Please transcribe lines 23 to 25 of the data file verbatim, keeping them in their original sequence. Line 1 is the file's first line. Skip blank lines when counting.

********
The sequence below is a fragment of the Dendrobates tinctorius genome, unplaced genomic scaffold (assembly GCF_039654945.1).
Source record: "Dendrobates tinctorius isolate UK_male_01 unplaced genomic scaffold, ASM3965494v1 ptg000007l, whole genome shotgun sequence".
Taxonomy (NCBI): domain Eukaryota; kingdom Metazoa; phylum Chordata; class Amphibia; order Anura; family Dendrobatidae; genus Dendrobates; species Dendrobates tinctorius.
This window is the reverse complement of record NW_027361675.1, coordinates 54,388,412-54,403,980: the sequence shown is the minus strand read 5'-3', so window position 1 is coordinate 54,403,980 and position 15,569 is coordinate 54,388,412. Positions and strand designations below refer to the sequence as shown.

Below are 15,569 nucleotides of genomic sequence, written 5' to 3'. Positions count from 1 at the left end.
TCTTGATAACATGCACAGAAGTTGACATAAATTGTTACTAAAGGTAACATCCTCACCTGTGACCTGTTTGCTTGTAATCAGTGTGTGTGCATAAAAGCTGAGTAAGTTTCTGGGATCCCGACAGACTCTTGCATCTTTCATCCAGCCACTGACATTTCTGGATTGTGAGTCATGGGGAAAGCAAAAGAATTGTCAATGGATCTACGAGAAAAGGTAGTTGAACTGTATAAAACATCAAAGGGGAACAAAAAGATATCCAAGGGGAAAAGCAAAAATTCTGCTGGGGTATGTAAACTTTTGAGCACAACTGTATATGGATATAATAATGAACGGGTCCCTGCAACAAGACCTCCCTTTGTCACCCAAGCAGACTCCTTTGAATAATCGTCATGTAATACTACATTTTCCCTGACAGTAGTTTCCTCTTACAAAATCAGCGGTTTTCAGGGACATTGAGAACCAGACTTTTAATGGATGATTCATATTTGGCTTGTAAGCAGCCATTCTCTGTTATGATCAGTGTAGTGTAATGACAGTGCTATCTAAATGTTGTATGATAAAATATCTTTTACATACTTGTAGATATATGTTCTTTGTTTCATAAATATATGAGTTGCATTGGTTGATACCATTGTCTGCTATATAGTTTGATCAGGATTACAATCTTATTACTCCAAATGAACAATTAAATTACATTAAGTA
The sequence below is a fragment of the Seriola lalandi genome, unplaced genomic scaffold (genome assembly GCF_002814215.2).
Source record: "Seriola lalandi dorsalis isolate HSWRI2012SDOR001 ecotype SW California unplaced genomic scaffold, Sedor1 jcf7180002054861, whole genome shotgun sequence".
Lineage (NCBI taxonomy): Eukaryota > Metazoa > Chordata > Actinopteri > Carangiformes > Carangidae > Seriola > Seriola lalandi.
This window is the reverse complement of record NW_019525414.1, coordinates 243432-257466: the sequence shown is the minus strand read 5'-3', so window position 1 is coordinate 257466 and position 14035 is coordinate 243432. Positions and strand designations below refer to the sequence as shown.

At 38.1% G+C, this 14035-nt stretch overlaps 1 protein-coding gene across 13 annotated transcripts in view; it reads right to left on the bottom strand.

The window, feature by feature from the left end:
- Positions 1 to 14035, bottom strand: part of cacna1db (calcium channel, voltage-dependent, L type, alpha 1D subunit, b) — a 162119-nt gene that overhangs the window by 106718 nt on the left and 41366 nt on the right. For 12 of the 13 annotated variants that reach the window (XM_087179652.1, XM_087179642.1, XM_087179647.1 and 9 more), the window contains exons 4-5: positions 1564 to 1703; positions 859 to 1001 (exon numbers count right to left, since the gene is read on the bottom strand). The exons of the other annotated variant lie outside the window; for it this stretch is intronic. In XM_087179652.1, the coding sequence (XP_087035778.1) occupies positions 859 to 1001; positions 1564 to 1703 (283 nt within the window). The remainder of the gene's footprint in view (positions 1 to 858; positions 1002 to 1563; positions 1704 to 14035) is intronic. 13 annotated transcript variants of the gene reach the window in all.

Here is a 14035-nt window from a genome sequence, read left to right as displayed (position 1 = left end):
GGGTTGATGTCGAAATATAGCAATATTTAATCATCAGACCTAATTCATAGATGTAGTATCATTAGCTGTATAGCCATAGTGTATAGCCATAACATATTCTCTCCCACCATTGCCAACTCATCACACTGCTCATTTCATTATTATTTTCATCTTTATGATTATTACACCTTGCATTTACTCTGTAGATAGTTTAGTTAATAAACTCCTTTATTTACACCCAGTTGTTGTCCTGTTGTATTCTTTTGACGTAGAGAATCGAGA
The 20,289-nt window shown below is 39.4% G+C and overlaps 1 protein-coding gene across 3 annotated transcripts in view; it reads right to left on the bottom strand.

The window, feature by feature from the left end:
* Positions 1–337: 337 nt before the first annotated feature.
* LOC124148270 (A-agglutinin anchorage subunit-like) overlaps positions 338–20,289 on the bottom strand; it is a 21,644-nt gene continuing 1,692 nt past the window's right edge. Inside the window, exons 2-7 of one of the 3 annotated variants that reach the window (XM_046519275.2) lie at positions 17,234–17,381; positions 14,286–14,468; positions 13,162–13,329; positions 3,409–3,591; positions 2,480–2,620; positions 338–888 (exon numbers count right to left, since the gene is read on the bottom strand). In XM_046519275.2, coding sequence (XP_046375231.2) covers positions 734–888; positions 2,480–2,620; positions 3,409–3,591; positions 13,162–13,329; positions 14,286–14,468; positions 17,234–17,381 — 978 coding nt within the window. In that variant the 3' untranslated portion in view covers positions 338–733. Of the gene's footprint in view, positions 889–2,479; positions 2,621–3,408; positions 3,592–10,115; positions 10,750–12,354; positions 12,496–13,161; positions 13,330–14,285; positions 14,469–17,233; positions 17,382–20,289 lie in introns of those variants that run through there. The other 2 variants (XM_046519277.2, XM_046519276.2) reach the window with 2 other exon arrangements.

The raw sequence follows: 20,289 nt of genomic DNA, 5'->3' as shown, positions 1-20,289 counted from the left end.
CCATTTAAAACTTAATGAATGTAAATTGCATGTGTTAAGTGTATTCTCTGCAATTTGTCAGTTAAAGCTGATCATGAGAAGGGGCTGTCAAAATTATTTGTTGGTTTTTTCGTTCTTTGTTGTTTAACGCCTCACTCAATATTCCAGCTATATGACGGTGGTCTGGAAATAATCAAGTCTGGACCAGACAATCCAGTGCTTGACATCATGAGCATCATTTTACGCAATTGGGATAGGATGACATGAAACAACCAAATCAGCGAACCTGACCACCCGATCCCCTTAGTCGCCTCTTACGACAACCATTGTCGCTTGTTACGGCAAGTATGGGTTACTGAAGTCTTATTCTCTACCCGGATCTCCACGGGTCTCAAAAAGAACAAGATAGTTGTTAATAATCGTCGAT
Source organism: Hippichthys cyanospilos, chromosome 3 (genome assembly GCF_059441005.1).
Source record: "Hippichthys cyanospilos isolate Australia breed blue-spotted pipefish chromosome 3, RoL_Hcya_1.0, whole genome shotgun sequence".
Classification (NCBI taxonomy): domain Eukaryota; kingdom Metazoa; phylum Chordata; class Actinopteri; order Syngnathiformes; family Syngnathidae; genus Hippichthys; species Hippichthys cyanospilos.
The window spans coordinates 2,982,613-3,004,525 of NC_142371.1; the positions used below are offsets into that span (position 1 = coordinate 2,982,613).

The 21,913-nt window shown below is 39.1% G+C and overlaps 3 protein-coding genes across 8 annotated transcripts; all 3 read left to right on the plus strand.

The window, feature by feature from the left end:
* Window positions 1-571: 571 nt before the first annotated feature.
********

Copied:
Source record: "Hippichthys cyanospilos isolate Australia breed blue-spotted pipefish chromosome 3, RoL_Hcya_1.0, whole genome shotgun sequence".
Classification (NCBI taxonomy): domain Eukaryota; kingdom Metazoa; phylum Chordata; class Actinopteri; order Syngnathiformes; family Syngnathidae; genus Hippichthys; species Hippichthys cyanospilos.
The window spans coordinates 2,982,613-3,004,525 of NC_142371.1; the positions used below are offsets into that span (position 1 = coordinate 2,982,613).